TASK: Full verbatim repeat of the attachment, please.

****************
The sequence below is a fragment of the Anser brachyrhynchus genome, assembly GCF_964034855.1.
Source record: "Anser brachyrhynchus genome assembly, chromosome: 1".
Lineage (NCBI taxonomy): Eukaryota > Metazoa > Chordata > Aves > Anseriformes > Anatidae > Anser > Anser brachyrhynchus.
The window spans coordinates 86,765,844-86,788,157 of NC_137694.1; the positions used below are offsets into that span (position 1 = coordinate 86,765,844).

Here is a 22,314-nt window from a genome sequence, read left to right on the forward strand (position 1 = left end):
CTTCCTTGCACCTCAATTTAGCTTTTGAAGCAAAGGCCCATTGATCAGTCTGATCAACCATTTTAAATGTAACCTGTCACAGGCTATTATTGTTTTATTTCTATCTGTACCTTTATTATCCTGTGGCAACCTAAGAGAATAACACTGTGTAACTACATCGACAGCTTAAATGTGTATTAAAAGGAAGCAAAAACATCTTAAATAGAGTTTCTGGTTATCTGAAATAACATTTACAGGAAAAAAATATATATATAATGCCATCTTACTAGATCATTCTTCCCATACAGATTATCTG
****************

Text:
The sequence below is a fragment of the Anser brachyrhynchus genome, assembly GCF_964034855.1.
Source record: "Anser brachyrhynchus genome assembly, chromosome: 1".
Lineage (NCBI taxonomy): Eukaryota > Metazoa > Chordata > Aves > Anseriformes > Anatidae > Anser > Anser brachyrhynchus.
The window spans coordinates 86,765,844-86,788,157 of NC_137694.1; the positions used below are offsets into that span (position 1 = coordinate 86,765,844).

Here is a 22,314-nt window from a genome sequence, read left to right on the forward strand (position 1 = left end):
CTTCCTTGCACCTCAATTTAGCTTTTGAAGCAAAGGCCCATTGATCAGTCTGATCAACCATTTTAAATGTAACCTGTCACAGGCTATTATTGTTTTATTTCTATCTGTACCTTTATTATCCTGTGGCAACCTAAGAGAATAACACTGTGTAACTACATCGACAGCTTAAATGTGTATTAAAAGGAAGCAAAAACATCTTAAATAGAGTTTCTGGTTATCTGAAATAACATTTACAGGAAAAAAATATATATATAATGCCATCTTACTAGATCATTCTTCCCATACAGATTATCTG